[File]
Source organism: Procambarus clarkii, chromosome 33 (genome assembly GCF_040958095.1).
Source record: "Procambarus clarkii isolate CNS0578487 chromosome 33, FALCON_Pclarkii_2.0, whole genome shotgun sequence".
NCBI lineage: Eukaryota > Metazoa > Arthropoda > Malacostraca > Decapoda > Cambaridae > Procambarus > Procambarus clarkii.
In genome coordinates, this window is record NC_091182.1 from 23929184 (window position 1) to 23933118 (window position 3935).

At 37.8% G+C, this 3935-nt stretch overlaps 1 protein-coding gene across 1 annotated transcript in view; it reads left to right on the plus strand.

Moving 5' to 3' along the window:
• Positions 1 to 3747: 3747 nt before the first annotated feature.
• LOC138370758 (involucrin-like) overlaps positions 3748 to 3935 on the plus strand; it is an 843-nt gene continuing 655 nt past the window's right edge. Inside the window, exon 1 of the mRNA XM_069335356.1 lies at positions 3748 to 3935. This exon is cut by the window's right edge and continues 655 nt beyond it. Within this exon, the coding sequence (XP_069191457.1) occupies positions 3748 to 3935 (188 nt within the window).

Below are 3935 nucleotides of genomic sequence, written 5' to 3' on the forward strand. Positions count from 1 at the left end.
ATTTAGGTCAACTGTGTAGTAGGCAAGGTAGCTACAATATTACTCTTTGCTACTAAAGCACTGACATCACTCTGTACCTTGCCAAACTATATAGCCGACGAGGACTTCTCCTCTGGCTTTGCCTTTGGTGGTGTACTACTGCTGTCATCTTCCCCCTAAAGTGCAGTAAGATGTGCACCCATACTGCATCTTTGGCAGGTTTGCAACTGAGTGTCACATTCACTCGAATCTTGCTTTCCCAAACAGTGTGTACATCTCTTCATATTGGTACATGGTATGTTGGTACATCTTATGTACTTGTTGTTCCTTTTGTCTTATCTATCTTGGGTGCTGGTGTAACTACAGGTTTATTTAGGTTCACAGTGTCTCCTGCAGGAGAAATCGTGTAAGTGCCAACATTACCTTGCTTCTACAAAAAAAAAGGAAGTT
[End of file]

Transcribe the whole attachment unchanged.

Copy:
Source organism: Procambarus clarkii, chromosome 33 (genome assembly GCF_040958095.1).
Source record: "Procambarus clarkii isolate CNS0578487 chromosome 33, FALCON_Pclarkii_2.0, whole genome shotgun sequence".
NCBI lineage: Eukaryota > Metazoa > Arthropoda > Malacostraca > Decapoda > Cambaridae > Procambarus > Procambarus clarkii.
In genome coordinates, this window is record NC_091182.1 from 23929184 (window position 1) to 23933118 (window position 3935).

At 37.8% G+C, this 3935-nt stretch overlaps 1 protein-coding gene across 1 annotated transcript in view; it reads left to right on the plus strand.

Moving 5' to 3' along the window:
• Positions 1 to 3747: 3747 nt before the first annotated feature.
• LOC138370758 (involucrin-like) overlaps positions 3748 to 3935 on the plus strand; it is an 843-nt gene continuing 655 nt past the window's right edge. Inside the window, exon 1 of the mRNA XM_069335356.1 lies at positions 3748 to 3935. This exon is cut by the window's right edge and continues 655 nt beyond it. Within this exon, the coding sequence (XP_069191457.1) occupies positions 3748 to 3935 (188 nt within the window).

Below are 3935 nucleotides of genomic sequence, written 5' to 3' on the forward strand. Positions count from 1 at the left end.
ATTTAGGTCAACTGTGTAGTAGGCAAGGTAGCTACAATATTACTCTTTGCTACTAAAGCACTGACATCACTCTGTACCTTGCCAAACTATATAGCCGACGAGGACTTCTCCTCTGGCTTTGCCTTTGGTGGTGTACTACTGCTGTCATCTTCCCCCTAAAGTGCAGTAAGATGTGCACCCATACTGCATCTTTGGCAGGTTTGCAACTGAGTGTCACATTCACTCGAATCTTGCTTTCCCAAACAGTGTGTACATCTCTTCATATTGGTACATGGTATGTTGGTACATCTTATGTACTTGTTGTTCCTTTTGTCTTATCTATCTTGGGTGCTGGTGTAACTACAGGTTTATTTAGGTTCACAGTGTCTCCTGCAGGAGAAATCGTGTAAGTGCCAACATTACCTTGCTTCTACAAAAAAAAAGGAAGTT